6 dos and don’ts of crafting an effective business plan
December 7, 2021
When an amazing business idea strikes, you may be tempted to dive straight into execution. Avoid this rookie mistake with one crucial step: Develop a business plan.
A business plan is like a roadmap. It details where you want the business to go and whether the effort is even feasible, said Eduardo Landeros, a senior business advisor at FE Small Business Finance. If done right, the plan can help you determine “whether it’s a good idea or not” and if you have enough money to fund the venture, he added.
Landeros, a small business owner himself, offered other helpful tips to guide you to business plan success.
Do: Get it down on paper.
Many aspiring business owners will try to work out the logistics of their new venture in their heads. This is a dicey approach for many reasons. For one, keeping track of all the moving parts can be difficult and confusing. Another downside: You’d have nothing to show to prospective lenders. They’ll want to see your business idea in document form, especially the financials. Don’t know where to start? Your first stop should be a business plan template from any of the following reputable sources: SCORE, the U.S. Small Business Administration and FE Small Business Finance.
Don’t: Become overwhelmed.
At the mere mention of a business plan, people tend to envision 50- to 60-page tomes, Landeros said. In reality, they shouldn’t be more than 10 to 15 pages. The first step is start with a 2-3 page outline highlighting key sections and main points for each. The big ones: industry and market analysis, organizational structure, budgets and projections. Once you have the outline, the actual writing of the plan is easier and more manageable.
Do: Know your market, competition.
Leverage online resources to help flesh out your business plan. Who will make up your main clientele? How much money will you need to start? What’s your leg up over competitors? There’s no shortage of research out there to help you figure this all out. For free demographics data, try City-Data.com or the U.S. Census Bureau. IBISWorld offers comprehensive reports by industry and business type, for a fee. Accurate, timely research is key for reasonable sales projections, which will increase your credibility with lenders.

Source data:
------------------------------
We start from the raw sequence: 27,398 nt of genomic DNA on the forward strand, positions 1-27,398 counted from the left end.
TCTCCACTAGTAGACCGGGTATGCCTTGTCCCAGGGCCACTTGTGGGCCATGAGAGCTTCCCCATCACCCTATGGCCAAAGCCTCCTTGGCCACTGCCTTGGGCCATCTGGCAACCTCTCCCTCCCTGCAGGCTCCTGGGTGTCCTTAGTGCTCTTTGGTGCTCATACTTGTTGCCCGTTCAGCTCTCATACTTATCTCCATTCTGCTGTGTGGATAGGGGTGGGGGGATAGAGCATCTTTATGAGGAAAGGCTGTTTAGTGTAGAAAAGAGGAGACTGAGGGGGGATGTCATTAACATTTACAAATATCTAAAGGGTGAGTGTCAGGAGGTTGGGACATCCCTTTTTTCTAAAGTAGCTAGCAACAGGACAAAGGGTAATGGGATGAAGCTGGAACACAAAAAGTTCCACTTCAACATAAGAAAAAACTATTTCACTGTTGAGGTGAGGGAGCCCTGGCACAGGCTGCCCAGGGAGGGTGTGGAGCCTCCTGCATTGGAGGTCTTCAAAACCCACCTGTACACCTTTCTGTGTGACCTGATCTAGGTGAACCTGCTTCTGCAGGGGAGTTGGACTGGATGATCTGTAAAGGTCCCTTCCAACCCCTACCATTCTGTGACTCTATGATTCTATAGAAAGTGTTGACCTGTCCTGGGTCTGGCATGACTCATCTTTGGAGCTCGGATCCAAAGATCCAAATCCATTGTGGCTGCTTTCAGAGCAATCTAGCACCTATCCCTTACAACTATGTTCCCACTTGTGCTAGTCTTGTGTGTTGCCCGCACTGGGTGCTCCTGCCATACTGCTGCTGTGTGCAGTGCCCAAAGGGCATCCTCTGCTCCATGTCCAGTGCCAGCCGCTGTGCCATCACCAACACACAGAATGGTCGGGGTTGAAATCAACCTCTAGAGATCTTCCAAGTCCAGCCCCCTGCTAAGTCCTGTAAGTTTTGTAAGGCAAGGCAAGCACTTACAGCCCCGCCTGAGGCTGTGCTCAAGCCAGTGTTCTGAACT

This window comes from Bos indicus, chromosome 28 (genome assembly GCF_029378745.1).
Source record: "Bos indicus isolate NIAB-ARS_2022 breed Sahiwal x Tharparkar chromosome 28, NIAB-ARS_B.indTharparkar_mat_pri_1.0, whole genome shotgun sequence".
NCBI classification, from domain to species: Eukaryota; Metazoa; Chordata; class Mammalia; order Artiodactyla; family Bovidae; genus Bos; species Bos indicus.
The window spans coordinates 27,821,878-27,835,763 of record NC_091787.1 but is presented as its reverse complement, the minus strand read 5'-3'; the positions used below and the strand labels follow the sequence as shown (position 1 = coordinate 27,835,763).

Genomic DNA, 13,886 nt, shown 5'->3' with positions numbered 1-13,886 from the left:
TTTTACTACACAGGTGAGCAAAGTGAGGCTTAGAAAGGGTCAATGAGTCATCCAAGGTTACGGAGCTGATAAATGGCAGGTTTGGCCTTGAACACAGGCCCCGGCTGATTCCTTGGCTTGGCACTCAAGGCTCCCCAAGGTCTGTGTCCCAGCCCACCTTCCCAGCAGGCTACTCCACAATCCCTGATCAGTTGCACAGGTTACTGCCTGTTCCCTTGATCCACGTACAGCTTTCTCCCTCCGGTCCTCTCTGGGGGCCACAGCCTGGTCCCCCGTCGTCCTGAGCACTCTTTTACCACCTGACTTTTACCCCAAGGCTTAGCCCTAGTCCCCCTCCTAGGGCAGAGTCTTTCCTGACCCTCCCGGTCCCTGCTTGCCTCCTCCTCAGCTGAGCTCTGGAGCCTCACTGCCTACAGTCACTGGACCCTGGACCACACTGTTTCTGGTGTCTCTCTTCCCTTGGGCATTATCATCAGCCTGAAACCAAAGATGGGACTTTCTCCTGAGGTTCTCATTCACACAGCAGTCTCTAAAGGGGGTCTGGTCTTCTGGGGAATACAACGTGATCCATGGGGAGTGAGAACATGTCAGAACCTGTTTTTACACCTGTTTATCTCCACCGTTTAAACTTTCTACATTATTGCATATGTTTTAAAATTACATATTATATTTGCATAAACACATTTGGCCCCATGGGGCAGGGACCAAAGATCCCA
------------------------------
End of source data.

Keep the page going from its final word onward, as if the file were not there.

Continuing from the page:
Don’t: Skip on a thoughtful marketing plan.
If your entire marketing strategy is creating a social media account, posting once a week and hoping for the best — then it’s time to return to the drawing board, Landeros said. Marketing plans require deeper thought and customization. Businesses that interface with customers, for example, may want to purchase social ads on Facebook and Instagram to increase their online reach. However, this may not be the right approach for a goods wholesaler who rarely interacts with the general public. Know who you’re selling to, as well. If teens are your potential customer base, then consider marketing on Snapchat and platforms that tend to attract younger users.
Do: Invest the time.
After writing the business plan, take the time to hone it. Landeros recommends spending a total of two weeks to a month on research and writing. Anything more, he warned, could be overkill.
Don’t: Set it and forget it.
A business plan is an “evolving document” that should be reviewed at least once a year, Landeros said. When markets change, new competitors come into town, or legislation impacting your business takes effect — it’s time to revise your business plan. An annual check-up will help you stay the course and think ahead.
You don’t have to do this alone! FE Small Business Finance – a leading small business lender and non-profit organization — has business advisors on staff who are here to help! In the last year, we’ve offered more than 6,000 hours of free technical help to potential and existing borrowers.